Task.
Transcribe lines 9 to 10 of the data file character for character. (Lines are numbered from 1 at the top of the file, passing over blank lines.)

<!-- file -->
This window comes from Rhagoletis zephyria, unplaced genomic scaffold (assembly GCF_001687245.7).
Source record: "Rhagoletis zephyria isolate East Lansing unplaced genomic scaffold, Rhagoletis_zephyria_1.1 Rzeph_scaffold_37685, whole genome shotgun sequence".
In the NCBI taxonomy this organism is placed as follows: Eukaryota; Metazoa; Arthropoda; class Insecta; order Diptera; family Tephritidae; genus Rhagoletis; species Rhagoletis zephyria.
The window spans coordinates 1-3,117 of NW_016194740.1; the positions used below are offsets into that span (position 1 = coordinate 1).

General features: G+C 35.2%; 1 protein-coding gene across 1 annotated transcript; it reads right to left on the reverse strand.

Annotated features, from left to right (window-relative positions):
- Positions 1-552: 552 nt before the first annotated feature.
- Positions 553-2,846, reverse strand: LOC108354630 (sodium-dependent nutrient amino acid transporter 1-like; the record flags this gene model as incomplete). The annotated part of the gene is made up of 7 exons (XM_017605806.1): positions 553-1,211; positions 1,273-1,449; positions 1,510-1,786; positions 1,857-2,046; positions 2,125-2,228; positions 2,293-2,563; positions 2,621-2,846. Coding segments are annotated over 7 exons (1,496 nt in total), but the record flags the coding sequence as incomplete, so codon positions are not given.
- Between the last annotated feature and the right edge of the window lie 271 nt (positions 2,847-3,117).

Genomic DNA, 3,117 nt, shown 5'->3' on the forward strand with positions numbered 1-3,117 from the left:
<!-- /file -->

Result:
- Between the last annotated feature and the right edge of the window lie 271 nt (positions 2,847-3,117).

Genomic DNA, 3,117 nt, shown 5'->3' on the forward strand with positions numbered 1-3,117 from the left: